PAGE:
The Real Me

Joanie Butman

A shocking notification arrived in the mail this week. Apparently, the Wacoal iPant shaper I purchased years ago does not live up to its claim to reduce cellulite and thigh size. WHAT?!?! Why didn’t anyone tell me? I’ve been walking around for two years believing my butt and thighs were smooth and shapely. I can understand why my husband didn’t say anything – he doesn’t have a death wish, but where were my girlfriends who are the only ones who can deliver this kind of truth safely. In any event, the FTC sued Wacoal for making misleading claims not adequately supported by scientific data, and I was entitled to a refund – small consolation.

Though I swear by shapewear, I’ve always considered the Spanx revolution a gross misrepresentation. There are a slew of men wondering how the size 6 woman they met morphed into a size 10 overnight. It’s all smoke and mirrors. There are bras to add cup sizes, butt inserts to mimic Kim Kardashian, and full-length body suits guaranteeing to reduce your dress size. Add these to the myriad of available cosmetic enhancements and how does anyone know what the ‘real’ person looks like?

Not only that, recent articles have cautioned women that Spanx and Other Shapewear Are Literally Squeezing Your Organs,* causing health issues from acid reflux to incontinence. So you may look good – but at what cost?

On the other hand, when it comes to spiritual undergarments, smoke and mirrors won’t get you far. There’s no disguising the condition of your heart. There are those that attempt to fool others with religiosity (a form of spiritual Spanx creating an illusion of ‘holiness’), but there’s no hiding anything from Christ. He knows every crease and dimple of our souls – and loves us anyway. Of course we’re not worthy. He doesn’t love us because we’re worthy. He loves us because we’re His. When we fully grasp this certainty, we become free to bless rather than impress others.

When I have a spiritual concept to learn, God often tutors me through writing and the discussions that follow. Coupled with my previous blog, it’s obvious that accepting His unconditional love is a recurrent theme. As my friend said in response to last week’s post, “It sounds so easy, but it’s harder than doing, doing, doing. It starts with getting out of the way of myself and seeing myself the way He sees and loves me.” Amen, sister!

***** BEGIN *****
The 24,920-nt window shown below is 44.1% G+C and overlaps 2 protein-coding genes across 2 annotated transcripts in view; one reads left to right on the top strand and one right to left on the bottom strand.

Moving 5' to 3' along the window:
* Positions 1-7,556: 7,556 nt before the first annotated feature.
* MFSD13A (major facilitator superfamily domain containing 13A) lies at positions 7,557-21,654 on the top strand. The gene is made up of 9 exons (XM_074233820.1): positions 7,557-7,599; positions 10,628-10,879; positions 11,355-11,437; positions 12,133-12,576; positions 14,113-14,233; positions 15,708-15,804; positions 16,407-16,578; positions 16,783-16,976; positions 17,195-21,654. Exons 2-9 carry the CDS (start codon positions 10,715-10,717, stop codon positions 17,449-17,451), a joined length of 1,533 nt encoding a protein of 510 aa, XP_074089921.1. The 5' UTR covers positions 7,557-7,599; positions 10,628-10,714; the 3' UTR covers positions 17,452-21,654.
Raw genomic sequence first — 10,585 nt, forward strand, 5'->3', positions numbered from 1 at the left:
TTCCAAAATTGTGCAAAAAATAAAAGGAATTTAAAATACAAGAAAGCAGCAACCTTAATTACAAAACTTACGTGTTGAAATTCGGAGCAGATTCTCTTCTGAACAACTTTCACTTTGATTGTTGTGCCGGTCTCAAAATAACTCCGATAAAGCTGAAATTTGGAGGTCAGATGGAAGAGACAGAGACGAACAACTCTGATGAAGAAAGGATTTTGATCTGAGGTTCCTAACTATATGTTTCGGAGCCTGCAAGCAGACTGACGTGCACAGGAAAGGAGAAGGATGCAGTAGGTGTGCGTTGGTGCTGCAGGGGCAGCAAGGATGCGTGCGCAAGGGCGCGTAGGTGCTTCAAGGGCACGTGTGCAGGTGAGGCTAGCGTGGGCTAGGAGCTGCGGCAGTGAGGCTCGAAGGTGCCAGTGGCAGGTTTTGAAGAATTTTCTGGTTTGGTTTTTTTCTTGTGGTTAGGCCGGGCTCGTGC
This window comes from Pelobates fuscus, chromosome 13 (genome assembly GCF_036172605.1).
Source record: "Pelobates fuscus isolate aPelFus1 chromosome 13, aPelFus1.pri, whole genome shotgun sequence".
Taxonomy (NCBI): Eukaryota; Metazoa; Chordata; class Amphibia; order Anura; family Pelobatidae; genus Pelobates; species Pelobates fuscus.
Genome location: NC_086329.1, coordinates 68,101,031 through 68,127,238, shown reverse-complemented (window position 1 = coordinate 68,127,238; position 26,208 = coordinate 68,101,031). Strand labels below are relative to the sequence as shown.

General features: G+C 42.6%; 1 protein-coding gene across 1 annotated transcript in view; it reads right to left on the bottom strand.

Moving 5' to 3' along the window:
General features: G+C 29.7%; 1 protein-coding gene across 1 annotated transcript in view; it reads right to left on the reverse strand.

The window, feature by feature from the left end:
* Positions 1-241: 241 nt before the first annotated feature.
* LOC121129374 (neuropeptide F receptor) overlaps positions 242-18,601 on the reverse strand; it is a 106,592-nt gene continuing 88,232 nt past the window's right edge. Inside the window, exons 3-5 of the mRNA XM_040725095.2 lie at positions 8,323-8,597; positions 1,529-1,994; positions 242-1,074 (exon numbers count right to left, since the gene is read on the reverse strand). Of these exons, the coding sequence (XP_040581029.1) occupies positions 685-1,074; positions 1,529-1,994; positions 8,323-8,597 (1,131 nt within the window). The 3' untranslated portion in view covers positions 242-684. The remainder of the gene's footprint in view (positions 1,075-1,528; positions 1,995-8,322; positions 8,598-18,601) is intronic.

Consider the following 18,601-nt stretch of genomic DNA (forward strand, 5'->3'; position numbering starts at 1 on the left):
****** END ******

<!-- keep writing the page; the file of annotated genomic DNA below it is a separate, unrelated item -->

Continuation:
Christ’s unconditional love is a difficult truth for many of us to grasp because we, as humans, aren’t capable of it. A parent/child relationship is probably as close as we come, but not for everyone. We are trained from an early age to ‘earn’ the respect and approval of others. Now more than ever, society puts an enormous amount of pressure on the upcoming generation, constantly weighing and measuring their appearance and performance – and it never ends. This mentality has given rise to what some call the Deadly Ps: perfect, perform, pretend. Hence all the smoke and mirrors we spend countless hours and dollars creating, fearful of letting others see the real person.

If you’re feeling suffocated by spiritual shapewear (also known as shame), choose to let it all hang out to the only truly effective Higher Power – Jesus. He provides a much more comfortable ‘all-day embrace’ smoothing out our imperfections with His grace. Good Friday and Easter represent the cost He paid for us to appear flawless in God’s sight. It is finished. That’s a truth we can all choose to embrace and celebrate today and every day.

The following lyrics from Natalie Grant's The Real Me are a good reminder.

But you see the real me

Hiding in my skin, broken from within

Unveil me completely

I'm loosening my grasp

There's no need to mask my frailty

Cause you see the real me

And you love me just as I am

Wonderful, beautiful is what you see

When you look at me